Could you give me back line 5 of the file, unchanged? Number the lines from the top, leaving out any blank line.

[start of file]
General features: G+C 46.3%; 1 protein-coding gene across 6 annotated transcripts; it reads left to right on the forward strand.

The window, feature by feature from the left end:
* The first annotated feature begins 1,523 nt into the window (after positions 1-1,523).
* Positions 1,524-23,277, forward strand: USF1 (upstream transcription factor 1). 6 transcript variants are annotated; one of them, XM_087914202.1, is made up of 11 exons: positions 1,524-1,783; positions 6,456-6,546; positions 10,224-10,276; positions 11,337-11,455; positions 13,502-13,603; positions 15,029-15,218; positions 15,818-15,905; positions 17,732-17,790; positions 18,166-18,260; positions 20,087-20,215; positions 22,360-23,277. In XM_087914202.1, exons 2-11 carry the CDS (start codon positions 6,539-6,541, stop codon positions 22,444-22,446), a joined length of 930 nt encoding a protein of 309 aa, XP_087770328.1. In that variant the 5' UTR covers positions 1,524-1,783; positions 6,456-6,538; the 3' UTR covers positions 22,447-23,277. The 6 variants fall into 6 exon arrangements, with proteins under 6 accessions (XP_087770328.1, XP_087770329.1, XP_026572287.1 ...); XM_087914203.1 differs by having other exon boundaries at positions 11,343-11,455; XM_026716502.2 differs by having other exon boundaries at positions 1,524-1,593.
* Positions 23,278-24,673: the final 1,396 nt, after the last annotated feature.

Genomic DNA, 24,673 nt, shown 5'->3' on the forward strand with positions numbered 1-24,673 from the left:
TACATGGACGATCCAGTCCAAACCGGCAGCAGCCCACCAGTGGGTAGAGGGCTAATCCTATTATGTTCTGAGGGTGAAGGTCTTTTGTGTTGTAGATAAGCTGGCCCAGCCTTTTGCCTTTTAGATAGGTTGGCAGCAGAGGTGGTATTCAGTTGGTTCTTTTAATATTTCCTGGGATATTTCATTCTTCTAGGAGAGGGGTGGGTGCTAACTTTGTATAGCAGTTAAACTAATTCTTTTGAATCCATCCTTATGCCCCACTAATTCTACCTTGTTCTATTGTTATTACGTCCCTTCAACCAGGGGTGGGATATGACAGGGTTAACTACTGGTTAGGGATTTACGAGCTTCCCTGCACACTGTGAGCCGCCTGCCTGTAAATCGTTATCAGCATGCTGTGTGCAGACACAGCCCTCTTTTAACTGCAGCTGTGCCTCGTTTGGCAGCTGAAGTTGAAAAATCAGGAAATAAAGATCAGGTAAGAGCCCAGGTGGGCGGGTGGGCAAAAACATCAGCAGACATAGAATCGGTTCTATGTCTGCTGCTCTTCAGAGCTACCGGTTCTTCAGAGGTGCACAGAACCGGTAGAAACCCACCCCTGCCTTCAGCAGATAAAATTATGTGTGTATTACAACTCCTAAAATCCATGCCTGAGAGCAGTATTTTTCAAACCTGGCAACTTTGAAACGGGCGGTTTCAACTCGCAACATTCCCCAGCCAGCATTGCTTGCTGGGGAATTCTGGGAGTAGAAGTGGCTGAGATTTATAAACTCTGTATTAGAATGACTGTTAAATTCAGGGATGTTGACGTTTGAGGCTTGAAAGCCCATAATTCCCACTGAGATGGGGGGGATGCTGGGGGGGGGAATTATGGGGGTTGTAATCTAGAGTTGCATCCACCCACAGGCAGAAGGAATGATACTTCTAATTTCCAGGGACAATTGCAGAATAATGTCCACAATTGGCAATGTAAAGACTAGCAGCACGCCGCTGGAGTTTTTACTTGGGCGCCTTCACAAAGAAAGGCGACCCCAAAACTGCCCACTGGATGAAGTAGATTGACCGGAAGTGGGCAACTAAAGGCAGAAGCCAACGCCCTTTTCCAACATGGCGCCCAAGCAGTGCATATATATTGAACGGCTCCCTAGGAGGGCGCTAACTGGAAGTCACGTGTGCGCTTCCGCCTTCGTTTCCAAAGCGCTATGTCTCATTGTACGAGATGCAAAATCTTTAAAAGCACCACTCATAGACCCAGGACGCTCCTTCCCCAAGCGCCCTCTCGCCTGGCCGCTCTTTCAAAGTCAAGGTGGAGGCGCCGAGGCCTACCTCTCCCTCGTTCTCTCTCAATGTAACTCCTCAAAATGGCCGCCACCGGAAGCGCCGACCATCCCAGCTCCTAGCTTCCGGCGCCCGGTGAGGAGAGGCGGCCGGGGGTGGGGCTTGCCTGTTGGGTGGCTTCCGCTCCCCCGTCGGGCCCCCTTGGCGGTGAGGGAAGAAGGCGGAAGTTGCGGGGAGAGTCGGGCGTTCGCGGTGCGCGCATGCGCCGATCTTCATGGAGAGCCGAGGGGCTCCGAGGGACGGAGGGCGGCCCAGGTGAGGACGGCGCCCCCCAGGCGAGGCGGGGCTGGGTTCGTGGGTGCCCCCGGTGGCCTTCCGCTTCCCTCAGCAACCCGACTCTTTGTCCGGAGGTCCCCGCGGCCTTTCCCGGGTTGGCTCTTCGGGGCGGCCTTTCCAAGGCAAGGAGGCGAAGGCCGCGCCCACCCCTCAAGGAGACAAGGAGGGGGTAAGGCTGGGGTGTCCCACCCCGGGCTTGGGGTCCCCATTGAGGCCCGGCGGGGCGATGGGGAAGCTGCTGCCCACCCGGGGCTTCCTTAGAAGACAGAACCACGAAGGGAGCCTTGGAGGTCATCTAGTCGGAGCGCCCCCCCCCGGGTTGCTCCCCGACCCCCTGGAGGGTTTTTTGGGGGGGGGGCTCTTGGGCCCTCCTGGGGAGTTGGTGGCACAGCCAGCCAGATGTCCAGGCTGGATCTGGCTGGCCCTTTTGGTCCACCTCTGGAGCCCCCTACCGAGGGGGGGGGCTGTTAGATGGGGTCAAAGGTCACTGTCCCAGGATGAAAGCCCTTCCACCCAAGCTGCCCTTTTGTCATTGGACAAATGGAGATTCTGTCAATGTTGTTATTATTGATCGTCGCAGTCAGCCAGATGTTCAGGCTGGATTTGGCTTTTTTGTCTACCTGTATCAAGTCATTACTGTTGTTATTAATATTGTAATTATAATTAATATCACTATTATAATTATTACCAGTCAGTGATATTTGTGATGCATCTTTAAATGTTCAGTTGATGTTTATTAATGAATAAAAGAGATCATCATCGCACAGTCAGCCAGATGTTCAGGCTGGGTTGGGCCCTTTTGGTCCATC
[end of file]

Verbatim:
* Positions 23,278-24,673: the final 1,396 nt, after the last annotated feature.